A long standing conjecture of Bagemihl (1956) states that there
can be at most eight tetrahedra in 3-space, such that every two of them
meet in a two dimensional set. We settle this conjecture affirmatively.
We get some information on families of similar nature,
consisting of eight tetrahedra. We present a joint result, showing that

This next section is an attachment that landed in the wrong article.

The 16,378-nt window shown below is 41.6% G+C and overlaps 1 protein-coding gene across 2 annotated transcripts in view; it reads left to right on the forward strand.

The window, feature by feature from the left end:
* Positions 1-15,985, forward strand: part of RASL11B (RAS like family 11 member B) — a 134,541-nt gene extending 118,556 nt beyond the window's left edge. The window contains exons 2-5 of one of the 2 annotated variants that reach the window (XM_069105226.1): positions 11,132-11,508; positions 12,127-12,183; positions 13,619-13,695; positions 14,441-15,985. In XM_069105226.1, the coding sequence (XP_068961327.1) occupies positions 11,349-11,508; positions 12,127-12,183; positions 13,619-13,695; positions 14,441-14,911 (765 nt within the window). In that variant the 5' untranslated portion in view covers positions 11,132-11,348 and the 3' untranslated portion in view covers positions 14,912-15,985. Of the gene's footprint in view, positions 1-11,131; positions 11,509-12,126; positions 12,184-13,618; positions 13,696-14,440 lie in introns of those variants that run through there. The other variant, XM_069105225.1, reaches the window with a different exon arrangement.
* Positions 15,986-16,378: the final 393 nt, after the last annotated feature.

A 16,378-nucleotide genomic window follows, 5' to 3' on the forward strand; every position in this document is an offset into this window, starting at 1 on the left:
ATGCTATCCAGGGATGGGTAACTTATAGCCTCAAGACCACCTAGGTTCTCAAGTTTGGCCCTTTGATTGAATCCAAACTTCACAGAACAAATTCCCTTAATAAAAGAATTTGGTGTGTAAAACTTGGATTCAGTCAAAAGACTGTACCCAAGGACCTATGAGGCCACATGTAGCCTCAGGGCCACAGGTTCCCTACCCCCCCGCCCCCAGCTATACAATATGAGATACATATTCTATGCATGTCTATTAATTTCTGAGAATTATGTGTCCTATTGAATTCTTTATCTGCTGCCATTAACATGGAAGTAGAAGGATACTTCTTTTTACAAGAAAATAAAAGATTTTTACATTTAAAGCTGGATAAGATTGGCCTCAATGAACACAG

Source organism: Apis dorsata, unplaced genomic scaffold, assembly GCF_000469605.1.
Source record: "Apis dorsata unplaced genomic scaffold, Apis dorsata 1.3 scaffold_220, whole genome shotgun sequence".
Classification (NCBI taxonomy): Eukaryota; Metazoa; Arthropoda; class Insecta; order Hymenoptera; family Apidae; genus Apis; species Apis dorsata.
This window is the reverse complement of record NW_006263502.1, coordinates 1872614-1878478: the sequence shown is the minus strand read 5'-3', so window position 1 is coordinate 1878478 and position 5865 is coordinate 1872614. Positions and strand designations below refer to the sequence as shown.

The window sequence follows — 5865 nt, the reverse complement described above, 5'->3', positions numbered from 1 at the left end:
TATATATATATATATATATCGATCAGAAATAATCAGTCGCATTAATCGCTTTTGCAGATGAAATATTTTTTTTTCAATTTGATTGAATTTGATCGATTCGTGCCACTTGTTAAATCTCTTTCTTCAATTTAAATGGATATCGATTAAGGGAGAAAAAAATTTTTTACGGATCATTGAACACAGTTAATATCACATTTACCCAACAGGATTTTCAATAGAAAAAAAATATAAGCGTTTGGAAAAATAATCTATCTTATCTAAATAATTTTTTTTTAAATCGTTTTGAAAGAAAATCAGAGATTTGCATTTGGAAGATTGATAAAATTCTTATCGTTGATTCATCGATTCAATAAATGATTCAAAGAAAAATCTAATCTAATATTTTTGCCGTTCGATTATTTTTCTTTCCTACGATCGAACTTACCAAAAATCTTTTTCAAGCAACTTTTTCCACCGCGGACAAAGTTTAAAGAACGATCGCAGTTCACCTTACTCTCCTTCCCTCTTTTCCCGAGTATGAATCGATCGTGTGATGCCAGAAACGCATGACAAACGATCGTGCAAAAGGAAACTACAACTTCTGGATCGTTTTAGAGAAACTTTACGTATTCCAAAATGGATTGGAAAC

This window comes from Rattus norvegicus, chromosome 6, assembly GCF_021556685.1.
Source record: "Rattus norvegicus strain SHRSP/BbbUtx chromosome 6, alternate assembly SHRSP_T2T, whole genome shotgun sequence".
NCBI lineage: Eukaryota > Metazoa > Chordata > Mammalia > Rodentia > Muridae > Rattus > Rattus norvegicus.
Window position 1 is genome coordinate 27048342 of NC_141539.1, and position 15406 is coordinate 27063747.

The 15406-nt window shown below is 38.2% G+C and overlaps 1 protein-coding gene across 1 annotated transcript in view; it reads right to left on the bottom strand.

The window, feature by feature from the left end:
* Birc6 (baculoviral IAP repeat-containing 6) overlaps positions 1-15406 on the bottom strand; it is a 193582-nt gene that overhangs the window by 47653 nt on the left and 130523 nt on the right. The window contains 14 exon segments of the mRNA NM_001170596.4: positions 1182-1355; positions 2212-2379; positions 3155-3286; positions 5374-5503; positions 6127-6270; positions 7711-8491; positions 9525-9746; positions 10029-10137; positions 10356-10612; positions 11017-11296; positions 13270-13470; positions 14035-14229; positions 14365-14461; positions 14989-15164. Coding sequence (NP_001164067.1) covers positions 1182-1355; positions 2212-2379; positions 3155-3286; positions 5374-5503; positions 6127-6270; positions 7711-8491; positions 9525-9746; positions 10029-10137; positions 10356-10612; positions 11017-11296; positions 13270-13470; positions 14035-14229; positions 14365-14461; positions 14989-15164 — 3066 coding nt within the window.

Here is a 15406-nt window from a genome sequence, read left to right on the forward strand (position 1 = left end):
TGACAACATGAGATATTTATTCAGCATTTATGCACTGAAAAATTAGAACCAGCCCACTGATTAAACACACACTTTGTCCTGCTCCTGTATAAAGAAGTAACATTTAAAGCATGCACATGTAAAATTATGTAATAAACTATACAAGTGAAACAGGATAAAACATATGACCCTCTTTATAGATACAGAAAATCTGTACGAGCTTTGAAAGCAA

there can be at most fourteen tetrahedra in 3-space, such that for every
two of them there is a plane which separates them and contains a facet of
each one of them.
Key words and phrases: Tetrahedron, neighborly family, nearly-
neighborly family, complete bipartite graph.